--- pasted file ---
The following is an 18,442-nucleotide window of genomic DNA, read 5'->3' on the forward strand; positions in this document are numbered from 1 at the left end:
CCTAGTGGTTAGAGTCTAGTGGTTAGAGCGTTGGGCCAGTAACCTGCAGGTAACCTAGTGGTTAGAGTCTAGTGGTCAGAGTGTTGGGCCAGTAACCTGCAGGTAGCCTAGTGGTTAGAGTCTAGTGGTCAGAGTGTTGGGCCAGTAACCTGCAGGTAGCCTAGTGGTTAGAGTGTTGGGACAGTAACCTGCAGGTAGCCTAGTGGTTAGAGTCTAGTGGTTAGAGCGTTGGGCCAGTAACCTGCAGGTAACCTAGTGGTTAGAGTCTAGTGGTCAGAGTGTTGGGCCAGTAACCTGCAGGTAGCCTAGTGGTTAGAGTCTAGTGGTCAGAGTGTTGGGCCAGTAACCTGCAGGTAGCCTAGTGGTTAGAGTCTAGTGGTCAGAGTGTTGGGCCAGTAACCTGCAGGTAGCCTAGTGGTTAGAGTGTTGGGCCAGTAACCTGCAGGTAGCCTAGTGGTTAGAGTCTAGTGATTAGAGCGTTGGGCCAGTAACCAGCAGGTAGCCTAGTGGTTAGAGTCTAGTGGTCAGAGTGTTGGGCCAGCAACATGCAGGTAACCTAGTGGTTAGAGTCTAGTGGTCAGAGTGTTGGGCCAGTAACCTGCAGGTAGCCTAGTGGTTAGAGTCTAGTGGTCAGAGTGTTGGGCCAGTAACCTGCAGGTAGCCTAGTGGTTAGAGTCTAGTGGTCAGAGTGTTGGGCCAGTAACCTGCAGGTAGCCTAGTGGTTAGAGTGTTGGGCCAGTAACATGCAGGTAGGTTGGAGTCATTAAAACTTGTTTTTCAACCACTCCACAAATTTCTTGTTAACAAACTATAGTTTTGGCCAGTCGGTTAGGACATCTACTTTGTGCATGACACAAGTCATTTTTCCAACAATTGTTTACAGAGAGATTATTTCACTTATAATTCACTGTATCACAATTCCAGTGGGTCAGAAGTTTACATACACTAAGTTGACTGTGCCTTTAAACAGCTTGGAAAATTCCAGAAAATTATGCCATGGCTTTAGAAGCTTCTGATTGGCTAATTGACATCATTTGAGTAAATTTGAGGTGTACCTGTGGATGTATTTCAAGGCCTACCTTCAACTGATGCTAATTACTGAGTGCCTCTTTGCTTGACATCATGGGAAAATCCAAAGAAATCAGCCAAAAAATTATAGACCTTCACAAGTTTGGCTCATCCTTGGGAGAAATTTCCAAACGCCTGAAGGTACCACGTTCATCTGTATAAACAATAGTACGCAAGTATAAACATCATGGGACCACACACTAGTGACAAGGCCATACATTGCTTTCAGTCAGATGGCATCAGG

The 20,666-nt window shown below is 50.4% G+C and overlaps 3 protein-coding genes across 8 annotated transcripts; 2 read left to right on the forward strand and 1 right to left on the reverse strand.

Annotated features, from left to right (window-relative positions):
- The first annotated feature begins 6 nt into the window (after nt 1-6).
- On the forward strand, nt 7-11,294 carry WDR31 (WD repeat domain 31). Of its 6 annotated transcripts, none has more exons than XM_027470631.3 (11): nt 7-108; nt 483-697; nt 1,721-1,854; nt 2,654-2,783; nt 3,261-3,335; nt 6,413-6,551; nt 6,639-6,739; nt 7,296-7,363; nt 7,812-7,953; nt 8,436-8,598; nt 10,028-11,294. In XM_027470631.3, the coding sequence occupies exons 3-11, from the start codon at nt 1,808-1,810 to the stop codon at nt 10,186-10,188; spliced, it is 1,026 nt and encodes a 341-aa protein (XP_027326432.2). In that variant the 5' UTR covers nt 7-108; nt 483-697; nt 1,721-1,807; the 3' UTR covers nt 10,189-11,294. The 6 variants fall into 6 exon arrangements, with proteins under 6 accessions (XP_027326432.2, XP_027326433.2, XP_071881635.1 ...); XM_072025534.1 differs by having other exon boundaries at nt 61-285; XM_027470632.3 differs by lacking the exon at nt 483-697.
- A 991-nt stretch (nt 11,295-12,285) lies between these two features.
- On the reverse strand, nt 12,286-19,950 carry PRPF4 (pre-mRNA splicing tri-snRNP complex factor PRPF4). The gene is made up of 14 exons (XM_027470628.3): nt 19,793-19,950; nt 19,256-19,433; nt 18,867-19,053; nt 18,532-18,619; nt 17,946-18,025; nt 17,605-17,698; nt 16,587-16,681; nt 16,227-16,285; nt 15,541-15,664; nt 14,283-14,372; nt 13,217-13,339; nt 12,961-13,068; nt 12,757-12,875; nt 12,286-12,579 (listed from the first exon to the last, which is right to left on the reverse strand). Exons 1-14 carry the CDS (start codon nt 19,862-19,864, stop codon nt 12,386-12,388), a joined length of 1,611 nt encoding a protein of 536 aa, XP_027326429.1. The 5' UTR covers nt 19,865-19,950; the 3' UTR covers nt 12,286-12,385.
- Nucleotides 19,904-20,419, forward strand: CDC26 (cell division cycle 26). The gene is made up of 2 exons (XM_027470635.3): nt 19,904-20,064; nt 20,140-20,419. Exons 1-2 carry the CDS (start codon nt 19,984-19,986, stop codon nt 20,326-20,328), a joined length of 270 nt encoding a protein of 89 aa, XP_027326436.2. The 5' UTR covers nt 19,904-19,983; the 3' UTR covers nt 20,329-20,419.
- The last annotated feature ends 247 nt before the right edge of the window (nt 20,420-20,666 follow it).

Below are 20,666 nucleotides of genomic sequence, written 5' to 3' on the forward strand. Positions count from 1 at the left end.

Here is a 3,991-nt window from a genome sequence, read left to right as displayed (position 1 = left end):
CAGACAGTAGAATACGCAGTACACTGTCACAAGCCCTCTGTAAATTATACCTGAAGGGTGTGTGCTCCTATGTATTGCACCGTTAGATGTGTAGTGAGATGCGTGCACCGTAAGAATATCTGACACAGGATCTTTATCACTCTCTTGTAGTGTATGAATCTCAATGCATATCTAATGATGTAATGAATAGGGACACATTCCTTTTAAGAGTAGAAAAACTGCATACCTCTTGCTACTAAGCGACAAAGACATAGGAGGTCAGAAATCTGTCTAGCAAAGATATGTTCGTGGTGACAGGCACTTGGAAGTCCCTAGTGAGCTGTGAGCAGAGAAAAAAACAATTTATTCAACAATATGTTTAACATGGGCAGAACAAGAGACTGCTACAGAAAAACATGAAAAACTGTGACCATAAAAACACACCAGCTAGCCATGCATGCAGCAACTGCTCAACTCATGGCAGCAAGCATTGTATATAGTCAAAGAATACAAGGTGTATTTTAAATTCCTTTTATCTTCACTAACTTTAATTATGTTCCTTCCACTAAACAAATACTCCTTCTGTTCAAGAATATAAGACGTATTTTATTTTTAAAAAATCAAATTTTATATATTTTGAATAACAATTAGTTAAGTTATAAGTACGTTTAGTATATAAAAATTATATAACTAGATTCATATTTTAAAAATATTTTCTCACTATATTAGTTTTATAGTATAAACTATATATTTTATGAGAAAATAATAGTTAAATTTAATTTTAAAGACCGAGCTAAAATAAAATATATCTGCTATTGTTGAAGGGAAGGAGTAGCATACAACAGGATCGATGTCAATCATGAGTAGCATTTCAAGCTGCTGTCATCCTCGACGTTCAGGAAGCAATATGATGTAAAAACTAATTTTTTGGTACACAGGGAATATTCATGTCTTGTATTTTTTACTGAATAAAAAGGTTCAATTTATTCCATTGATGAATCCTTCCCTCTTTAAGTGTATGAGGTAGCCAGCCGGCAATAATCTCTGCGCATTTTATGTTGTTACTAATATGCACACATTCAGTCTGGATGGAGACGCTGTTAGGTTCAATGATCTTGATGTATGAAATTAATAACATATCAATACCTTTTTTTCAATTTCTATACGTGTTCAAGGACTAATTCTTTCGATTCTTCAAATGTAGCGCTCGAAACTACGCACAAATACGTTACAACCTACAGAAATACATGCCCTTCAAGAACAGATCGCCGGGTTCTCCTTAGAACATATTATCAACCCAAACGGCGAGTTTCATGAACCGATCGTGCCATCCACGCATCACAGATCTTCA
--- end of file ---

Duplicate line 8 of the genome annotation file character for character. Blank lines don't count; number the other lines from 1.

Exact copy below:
- On the reverse strand, nt 12,286-19,950 carry PRPF4 (pre-mRNA splicing tri-snRNP complex factor PRPF4). The gene is made up of 14 exons (XM_027470628.3): nt 19,793-19,950; nt 19,256-19,433; nt 18,867-19,053; nt 18,532-18,619; nt 17,946-18,025; nt 17,605-17,698; nt 16,587-16,681; nt 16,227-16,285; nt 15,541-15,664; nt 14,283-14,372; nt 13,217-13,339; nt 12,961-13,068; nt 12,757-12,875; nt 12,286-12,579 (listed from the first exon to the last, which is right to left on the reverse strand). Exons 1-14 carry the CDS (start codon nt 19,862-19,864, stop codon nt 12,386-12,388), a joined length of 1,611 nt encoding a protein of 536 aa, XP_027326429.1. The 5' UTR covers nt 19,865-19,950; the 3' UTR covers nt 12,286-12,385.